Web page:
The silence of a Saturday morning
Somewhere along the way, I lost the ability to sleep in.
Even a night of overindulgence can’t bring back the 12-hour snoozes of my youth. Right around 4 or 5 a.m., my body will jar awake, and these days, it often demands a groggy trip to the bathroom. I always return to bed, and sometimes, I can doze off for another hour or so.
Then the thoughts come, and the fidgets start. I think about what I have to do at work, about posts I should write, assignments I should grade, research I should research. I think about music I could be playing, movies I could be watching, books I could be reading. And then, I have to get up.
Of course, getting up doesn’t mean I actually do any of these things. I just think about them while sipping a cup of coffee and listening to the hum of our humidifier. The silence of a sleeping household is a rare gift.
Soon, Babe will wake up, a whirlwind of lists and activity, of things we need to get done. I am ever thankful because it is unlikely I would ever do anything without nudges driven by her insatiable desire for crossing items off lists. She is productive and organized; I am reflective and chaotic.
The animals will arise, with their needs to be fed, let out, and petted. Sometimes, our two indoor cats will howl and hiss at each other. The dogs may race around the house, and growl and bark. All will crave attention.
Lastly, the kids, the ones who can still savor those 12-hour layabouts under comforters, will awaken, hair askew, with no interest in conversation or puns or breakfast.
But I’ve had that moment of reflection, that break from the chaos. It is enough for the day ahead.
- 74 Plays
Humor in the dark
It never goes as smoothly as you expect, especially as your parents age.
It began as a cardiac ablation for my 80-year-old mom, a procedure we hoped would be a two-day hospital stay before returning home. The surgeon entered through three holes: one in each leg around the groin area and a third in the neck. He blasted heart imperfections with cold, and the hope was to eliminate the bumps that caused Mom’s atrial fibrillation.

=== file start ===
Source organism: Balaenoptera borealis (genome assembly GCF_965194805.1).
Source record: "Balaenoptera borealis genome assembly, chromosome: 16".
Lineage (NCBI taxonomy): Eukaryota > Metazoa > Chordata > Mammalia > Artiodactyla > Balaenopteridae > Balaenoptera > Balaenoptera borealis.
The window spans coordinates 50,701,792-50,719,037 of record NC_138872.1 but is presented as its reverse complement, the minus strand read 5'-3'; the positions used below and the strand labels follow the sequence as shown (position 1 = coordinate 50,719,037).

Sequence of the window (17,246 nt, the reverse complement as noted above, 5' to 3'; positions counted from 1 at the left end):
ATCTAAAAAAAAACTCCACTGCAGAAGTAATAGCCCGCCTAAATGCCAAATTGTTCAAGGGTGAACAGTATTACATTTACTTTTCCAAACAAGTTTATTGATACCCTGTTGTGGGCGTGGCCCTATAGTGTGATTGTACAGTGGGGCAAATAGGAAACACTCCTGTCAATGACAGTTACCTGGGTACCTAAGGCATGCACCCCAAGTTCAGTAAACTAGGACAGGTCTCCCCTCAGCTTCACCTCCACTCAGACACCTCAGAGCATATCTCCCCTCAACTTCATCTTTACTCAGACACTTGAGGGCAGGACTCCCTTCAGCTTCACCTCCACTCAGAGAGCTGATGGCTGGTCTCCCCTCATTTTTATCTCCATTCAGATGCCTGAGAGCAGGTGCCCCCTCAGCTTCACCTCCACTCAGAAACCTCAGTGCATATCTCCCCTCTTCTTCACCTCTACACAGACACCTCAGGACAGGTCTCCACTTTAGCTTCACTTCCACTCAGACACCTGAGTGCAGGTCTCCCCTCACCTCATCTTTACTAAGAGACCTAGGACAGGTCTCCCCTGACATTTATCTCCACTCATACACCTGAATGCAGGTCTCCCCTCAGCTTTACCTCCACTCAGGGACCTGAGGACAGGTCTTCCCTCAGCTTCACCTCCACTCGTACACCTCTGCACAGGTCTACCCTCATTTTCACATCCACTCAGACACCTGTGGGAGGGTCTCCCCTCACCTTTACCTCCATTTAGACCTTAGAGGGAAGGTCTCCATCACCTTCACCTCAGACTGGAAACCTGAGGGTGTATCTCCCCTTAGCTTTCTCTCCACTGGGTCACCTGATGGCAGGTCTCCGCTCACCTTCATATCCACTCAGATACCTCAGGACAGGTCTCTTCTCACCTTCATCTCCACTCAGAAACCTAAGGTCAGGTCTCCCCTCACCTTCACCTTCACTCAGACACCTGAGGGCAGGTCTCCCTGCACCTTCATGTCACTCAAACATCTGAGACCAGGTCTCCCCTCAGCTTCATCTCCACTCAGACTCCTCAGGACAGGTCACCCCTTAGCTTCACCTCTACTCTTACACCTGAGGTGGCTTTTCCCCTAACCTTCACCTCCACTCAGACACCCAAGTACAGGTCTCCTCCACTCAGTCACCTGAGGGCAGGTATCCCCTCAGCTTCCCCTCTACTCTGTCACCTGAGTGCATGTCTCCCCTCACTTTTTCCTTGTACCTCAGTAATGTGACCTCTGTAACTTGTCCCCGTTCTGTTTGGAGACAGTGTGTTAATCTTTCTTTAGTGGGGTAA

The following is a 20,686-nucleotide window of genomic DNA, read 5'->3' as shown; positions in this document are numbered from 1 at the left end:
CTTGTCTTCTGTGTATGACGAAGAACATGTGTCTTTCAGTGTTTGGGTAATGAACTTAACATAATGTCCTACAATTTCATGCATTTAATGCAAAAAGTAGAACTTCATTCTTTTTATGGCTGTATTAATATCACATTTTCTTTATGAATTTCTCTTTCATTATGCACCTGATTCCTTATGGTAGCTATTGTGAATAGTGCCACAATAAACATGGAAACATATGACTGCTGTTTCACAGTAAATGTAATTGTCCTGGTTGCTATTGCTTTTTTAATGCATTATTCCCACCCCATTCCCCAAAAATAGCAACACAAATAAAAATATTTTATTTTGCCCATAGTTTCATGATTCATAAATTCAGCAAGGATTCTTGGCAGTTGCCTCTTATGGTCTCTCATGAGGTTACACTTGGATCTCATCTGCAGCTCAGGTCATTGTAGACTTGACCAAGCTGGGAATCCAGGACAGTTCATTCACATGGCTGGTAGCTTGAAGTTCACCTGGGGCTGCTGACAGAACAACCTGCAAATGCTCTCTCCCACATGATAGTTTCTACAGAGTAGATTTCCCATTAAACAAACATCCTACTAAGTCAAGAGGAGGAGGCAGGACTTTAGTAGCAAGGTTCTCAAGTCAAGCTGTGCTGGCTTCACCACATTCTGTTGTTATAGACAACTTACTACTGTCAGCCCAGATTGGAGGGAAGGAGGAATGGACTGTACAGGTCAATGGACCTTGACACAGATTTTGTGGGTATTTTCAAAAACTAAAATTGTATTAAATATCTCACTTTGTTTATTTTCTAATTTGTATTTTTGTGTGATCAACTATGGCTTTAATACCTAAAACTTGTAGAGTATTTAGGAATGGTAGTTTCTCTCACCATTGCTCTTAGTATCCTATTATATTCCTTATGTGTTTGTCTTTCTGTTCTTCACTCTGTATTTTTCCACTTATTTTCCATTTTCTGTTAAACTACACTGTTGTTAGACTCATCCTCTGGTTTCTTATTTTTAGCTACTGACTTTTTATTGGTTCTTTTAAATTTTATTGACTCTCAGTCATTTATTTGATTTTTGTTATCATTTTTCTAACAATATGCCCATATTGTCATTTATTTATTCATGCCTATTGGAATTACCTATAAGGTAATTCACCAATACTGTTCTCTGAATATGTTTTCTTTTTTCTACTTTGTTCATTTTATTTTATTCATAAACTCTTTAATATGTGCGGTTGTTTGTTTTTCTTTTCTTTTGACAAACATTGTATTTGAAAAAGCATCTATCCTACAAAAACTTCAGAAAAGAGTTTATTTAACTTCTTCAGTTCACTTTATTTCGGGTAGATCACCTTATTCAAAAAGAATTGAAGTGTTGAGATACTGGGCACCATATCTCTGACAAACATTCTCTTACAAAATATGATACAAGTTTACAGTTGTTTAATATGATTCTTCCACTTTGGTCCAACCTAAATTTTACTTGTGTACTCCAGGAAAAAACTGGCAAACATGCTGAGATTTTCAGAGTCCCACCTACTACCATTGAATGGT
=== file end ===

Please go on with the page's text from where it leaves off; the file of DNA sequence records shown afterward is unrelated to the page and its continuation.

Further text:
On that score, the procedure worked flawlessly. Mom’s erratic beat had bopped around from 108 to 180 sitting still just before the procedure; by the time she was moved to the hospital room, it held at a steady 71 beats per minute.
The first day in the hospital, all went well, although Mom complained of some heart pain and soreness in her throat. Scans turned up nothing, but still Mom complained. The next day, she complained even more bitterly about the soreness and had trouble breathing.
Throughout the day, Mom had become fatalistic, which we attributed to the fact that she hates hospitals and has had almost no serious medical problems in her 80 years.
"This is it. I’m going home."
"I’m going to die."
"Are all of you here? This is it."
She was certain she was going to see my dad now. It reminded me a bit of Redd Foxx in Sanford and Son, clutching his chest, screaming about the “big one.” We tried our best to calm her down, but her anxiety kept escalating.
Some tests revealed a buildup of fluid around the lungs, and her belly was beginning to bloat, leading doctors to suspect there might be some post-surgical bleeding. They decided to move her to the critical care unit.
As they moved her bed into the CCU room, she became more agitated and continued with the apocalyptic speech. She was moaning loudly and talked about seeing Dad again.
One of the nurses thought the bright fluorescent lights might be overstimulating Mom and decided to flick them off.
"Oh!" Mom screamed as soon as the lights went off. "It’s all dark! It’s all dark!"
For a brief moment, all of us in that bleak room chuckled at the misinterpretation. We had to tell Mom that she was still with us, that the end had not come, that maybe, soon, all would be better.
Here we are, four days since the procedure. Mom is on a ventilator to give her lungs some help until the fluid subsides, and it’s likely she’ll remain on the machine for another two days. She is sedated to keep her calm, and her vitals look pretty good, except for her blood pressure — which is low due to the sedatives and painkillers. The bleeding has stopped, and she is getting some much-needed rest.
Today, they’re inserting a real-time blood-pressure monitor to keep a closer eye on her. Even after the ventilator is removed, she’ll have another few days in the CCU, and then it’s likely to be a long road to recovery. But the doctors are hopeful we’ve been through the worst.
All I keep thinking about is that moment weeks from now, when Mom is off the machines, back at home, independent once again, and we are sitting around the table, sharing a drink and a laugh about the time she mistook darkness for the end of the world.